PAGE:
Coleura seychellensis 

Scope: Global
Language: English

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Taxonomy [top]

Kingdom Phylum Class Order Family
Animalia Chordata Mammalia Chiroptera Emballonuridae

Scientific Name: Coleura seychellensis Peters, 1868
Common Name(s):
English Seychelles Sheath-tailed Bat
Taxonomic Notes: Two subspecies are recognized: Coleura seychellensis seychellensis from Mahé and Praslin, and C. s. silhouettae from Silhouette and La Digue (Hill 1971, Rocamora and Joubert 2004).

Assessment Information [top]

Red List Category & Criteria: Critically Endangered C2a(i) ver 3.1
Year Published: 2017
Date Assessed: 2016-04-24
Assessor(s): Mondajem, A., Gerlach, J., Mickleburgh, S., Hutson, A.M. & Bergmans, W.
Reviewer(s): Piraccini, R.
The Seychelles Sheath-tailed Bat is listed as Critically Endangered because its population size is estimated to be fewer than 100 mature individuals, the population is declining, and all subpopulations are small; for example, the roosting cave at La Passe contained just 32 individuals in 2003, but more recently only 27 individuals were recorded there.
Previously published Red List assessments:

Geographic Range [top]

Range Description:This species is endemic to the Seychelles, and is currently found on the islands of Silhouette, Mahé (in the northwest of the island) and Praslin. It is thought to have become extinct on La Digue island and Praslin since 1980s (Justin Gerlach pers. comm. 2008).
Countries occurrence:
Additional data:
Range Map:Click here to open the map viewer and explore range.

Population [top]

Population:The species was noted by Wright (1868) to be 'very common in the neighbourhood of the town of Port Victoria'. Joubert (2004) mentions that the species was seemingly still abundant up to the 1970s, and that the use of guano deposits as an indicator suggests that the magnitude of decline may have been as high as 90%. The global population is now clearly very small, and although the precise number is not known, it is believed to be fewer than 100 mature individuals (Rocamora and Joubert 2004; J. Gerlach pers. comm. 2008). The roosting cave at La Passe was recorded to contain 32 bats in total in 2003 (Gerlach 2004, 2008), however, more recently only 27 animals have been recorded roosting at this locality (Justin Gerlach pers. comm. 2008).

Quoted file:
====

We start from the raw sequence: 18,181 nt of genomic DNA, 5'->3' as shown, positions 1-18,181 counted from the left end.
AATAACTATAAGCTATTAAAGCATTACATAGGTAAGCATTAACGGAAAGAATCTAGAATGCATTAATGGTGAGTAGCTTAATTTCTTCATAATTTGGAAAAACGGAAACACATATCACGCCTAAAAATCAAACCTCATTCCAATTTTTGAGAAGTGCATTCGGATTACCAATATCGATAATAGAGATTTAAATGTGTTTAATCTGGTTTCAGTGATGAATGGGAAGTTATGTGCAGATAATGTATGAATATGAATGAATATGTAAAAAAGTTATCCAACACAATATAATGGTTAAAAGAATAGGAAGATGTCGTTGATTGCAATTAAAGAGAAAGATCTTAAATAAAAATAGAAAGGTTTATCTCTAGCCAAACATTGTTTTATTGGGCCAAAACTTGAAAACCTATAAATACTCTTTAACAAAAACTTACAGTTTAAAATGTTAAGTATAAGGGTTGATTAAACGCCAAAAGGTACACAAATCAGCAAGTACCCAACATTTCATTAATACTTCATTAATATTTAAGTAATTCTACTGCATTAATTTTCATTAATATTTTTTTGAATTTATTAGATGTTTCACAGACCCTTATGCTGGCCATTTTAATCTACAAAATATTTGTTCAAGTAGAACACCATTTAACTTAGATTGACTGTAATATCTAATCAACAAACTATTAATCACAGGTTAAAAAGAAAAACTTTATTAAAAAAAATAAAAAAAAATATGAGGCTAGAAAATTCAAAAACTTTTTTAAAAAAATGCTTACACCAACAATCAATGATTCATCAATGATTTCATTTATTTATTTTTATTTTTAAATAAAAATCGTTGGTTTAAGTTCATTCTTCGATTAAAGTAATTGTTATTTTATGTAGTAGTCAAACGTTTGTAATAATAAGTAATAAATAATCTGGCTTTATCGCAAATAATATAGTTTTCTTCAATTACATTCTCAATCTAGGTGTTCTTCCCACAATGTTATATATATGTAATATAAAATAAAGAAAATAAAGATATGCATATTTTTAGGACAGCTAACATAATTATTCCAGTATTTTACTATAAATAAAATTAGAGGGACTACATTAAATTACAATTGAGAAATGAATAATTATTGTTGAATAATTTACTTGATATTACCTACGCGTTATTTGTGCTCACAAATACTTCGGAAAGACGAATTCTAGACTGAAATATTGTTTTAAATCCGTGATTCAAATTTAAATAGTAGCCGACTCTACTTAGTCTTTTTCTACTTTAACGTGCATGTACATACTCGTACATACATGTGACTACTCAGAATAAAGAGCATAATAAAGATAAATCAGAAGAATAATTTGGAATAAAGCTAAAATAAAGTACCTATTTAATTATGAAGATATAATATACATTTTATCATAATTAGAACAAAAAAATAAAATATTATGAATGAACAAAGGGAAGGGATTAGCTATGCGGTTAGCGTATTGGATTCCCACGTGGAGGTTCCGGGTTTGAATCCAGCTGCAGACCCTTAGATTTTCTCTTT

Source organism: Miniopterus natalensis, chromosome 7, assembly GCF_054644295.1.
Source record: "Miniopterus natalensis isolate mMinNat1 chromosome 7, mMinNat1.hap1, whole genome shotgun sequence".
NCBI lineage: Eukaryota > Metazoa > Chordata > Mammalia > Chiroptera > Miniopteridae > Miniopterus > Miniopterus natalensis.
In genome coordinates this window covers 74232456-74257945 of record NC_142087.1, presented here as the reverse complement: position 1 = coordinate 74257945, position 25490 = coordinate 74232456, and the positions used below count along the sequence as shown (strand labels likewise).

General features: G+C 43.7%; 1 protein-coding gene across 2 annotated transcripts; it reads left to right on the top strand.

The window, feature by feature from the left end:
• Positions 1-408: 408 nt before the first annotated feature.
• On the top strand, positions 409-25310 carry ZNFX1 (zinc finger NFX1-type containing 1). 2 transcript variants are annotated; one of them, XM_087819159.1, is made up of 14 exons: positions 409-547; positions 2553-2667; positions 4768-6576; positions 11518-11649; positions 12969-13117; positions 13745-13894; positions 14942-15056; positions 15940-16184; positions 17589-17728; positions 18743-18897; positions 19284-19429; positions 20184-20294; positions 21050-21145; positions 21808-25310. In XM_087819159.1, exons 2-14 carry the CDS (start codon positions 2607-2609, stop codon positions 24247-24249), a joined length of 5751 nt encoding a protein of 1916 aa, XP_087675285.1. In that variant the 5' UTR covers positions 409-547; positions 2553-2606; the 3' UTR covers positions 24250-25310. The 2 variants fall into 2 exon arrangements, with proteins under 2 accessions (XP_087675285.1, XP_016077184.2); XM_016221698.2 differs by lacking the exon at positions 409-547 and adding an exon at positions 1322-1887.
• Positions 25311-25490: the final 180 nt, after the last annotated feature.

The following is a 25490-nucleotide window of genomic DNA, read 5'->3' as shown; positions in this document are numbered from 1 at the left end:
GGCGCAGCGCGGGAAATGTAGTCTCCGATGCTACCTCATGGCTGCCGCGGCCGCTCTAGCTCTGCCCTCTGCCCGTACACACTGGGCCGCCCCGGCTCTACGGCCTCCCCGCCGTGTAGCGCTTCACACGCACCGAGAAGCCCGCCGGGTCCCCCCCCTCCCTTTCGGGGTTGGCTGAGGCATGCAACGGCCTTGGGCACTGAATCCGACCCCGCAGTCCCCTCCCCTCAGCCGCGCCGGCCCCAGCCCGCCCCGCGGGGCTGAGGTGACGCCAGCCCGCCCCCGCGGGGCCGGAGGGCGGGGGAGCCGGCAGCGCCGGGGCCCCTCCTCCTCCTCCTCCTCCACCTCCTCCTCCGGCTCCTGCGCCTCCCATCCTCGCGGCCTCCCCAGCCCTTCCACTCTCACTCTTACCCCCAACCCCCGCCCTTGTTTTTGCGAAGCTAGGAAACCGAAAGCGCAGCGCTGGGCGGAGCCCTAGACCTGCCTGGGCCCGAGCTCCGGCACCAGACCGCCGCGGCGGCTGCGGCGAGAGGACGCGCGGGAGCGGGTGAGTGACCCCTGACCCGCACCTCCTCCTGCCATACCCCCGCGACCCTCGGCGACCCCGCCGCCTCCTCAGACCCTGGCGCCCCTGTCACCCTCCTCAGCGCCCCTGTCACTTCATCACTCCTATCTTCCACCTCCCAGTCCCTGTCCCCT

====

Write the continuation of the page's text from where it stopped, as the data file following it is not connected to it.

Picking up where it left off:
Current Population Trend:Decreasing
Additional data:
Number of mature individuals:50-100Continuing decline of mature individuals:Yes
Population severely fragmented:No

Habitat and Ecology [top]

Habitat and Ecology:This species has been recorded from coastal boulder field caves with stable cool temperatures and access into native palm woodland or marsh habitat (Gerlach and Taylor 2006). It appears to need boulder caves with horizontal ceilings; low, stable temperatures; and clear cave flyways not obscured by vegetation (Gerlach and Taylor 2006). Joubert (2004) and Gerlach and Taylor (2006) provide specific details on the ecological requirements of this rare species. Although the species has recently been recorded from three islands, the only occupied roosting localities are known at La Passe and Grande Barbe (their continued presence at this second site was recently confirmed by J. Gerlach pers. comm.), on Silhouette island (Rocamora and Joubert 2004; Gerlach and Taylor 2006), and from two sites on Mahé, the main locality of Cap Ternay containing between 20 and 30 animals, and Anse Major with one or two bats (J. Gerlach pers. comm. 2008). Abandoned roosts have been recorded from all four islands in the species historical distribution. A detailed study of the roosting site at La Passe is provided by Burgess and Lee (2004).
Generation Length (years):2.1

Threats [top]

Major Threat(s): Gerlach and Taylor (2004) report that the most catastrophic decline of this species probably occurred in the late 1800s and early 1900s when lowland forests were cleared, converting the mosaic of woodland and open gaps to intensively managed coconut plantations with no shrub layer to support the invertebrate diet of this species. Invasive plants including the Kudzu Vine (Pueraria phaseoloides) and coconut scrub from abandoned plantations threaten remaining suitable habitat for this species. Kudzu Vine threatens to overgrow roost cave entrances or to change the temperature gradient within caves (Gerlach and Taylor 2004). The species is sensitive to disturbance of roosting caves and this remains a threat to any active roost sites. Other suggested threats have been the predation of bats by the Barn Owl (Tyto alba), introduced in 1949, and feral cats.

Conservation Actions [top]

Conservation Actions: Rocamora and Joubert (2004) recommend annual census of individuals along established transects; regular sensitive visits to all known roosting localities with additional surveys to locate any additional sites; re-evaluation of this bat's distribution every three or four years; legal protection of all known roosting sites and their immediate surroundings; control of introduced predators (barn owl Tyto alba and cats); habitat protection within known feeding areas; public awareness campaigns; ongoing and additional research into the distribution, ecology and threats to this species. Gerlach and Taylor (2006) also outline the importance of removing invasive vegetation from existing and abandoned roost sites, and restoring lowland forests through the control of coconut and cinnamon, and replanting native vegetation.

Citation: Mondajem, A., Gerlach, J., Mickleburgh, S., Hutson, A.M. & Bergmans, W. 2017. Coleura seychellensis. The IUCN Red List of Threatened Species 2017: e.T5112A22089794. . Downloaded on 23 September 2018.
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